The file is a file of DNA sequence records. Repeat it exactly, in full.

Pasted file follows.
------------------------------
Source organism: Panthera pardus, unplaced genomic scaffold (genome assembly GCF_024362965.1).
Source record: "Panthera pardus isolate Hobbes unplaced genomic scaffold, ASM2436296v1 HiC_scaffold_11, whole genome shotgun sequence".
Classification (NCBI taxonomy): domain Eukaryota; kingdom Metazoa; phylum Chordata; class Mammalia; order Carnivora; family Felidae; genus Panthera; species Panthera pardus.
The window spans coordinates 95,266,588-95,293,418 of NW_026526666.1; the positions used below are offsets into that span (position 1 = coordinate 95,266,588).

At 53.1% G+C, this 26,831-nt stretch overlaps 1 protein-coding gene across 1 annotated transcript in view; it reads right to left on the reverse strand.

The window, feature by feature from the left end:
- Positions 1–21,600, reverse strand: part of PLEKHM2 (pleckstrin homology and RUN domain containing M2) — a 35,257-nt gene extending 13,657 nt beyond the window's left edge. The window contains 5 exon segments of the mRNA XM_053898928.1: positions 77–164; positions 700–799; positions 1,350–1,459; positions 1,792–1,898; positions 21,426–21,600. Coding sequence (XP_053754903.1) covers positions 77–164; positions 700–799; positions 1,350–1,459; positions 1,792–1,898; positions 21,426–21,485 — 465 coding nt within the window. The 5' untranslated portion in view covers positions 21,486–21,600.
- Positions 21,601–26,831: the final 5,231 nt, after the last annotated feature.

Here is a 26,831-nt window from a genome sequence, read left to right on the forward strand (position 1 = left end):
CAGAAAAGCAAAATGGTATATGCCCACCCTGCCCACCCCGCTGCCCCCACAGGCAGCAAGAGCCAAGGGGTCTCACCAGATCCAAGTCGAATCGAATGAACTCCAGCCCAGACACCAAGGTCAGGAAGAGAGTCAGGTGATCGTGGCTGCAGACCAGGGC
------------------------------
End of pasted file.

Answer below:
Source organism: Panthera pardus, unplaced genomic scaffold (genome assembly GCF_024362965.1).
Source record: "Panthera pardus isolate Hobbes unplaced genomic scaffold, ASM2436296v1 HiC_scaffold_11, whole genome shotgun sequence".
Classification (NCBI taxonomy): domain Eukaryota; kingdom Metazoa; phylum Chordata; class Mammalia; order Carnivora; family Felidae; genus Panthera; species Panthera pardus.
The window spans coordinates 95,266,588-95,293,418 of NW_026526666.1; the positions used below are offsets into that span (position 1 = coordinate 95,266,588).

At 53.1% G+C, this 26,831-nt stretch overlaps 1 protein-coding gene across 1 annotated transcript in view; it reads right to left on the reverse strand.

The window, feature by feature from the left end:
- Positions 1–21,600, reverse strand: part of PLEKHM2 (pleckstrin homology and RUN domain containing M2) — a 35,257-nt gene extending 13,657 nt beyond the window's left edge. The window contains 5 exon segments of the mRNA XM_053898928.1: positions 77–164; positions 700–799; positions 1,350–1,459; positions 1,792–1,898; positions 21,426–21,600. Coding sequence (XP_053754903.1) covers positions 77–164; positions 700–799; positions 1,350–1,459; positions 1,792–1,898; positions 21,426–21,485 — 465 coding nt within the window. The 5' untranslated portion in view covers positions 21,486–21,600.
- Positions 21,601–26,831: the final 5,231 nt, after the last annotated feature.

Here is a 26,831-nt window from a genome sequence, read left to right on the forward strand (position 1 = left end):
CAGAAAAGCAAAATGGTATATGCCCACCCTGCCCACCCCGCTGCCCCCACAGGCAGCAAGAGCCAAGGGGTCTCACCAGATCCAAGTCGAATCGAATGAACTCCAGCCCAGACACCAAGGTCAGGAAGAGAGTCAGGTGATCGTGGCTGCAGACCAGGGC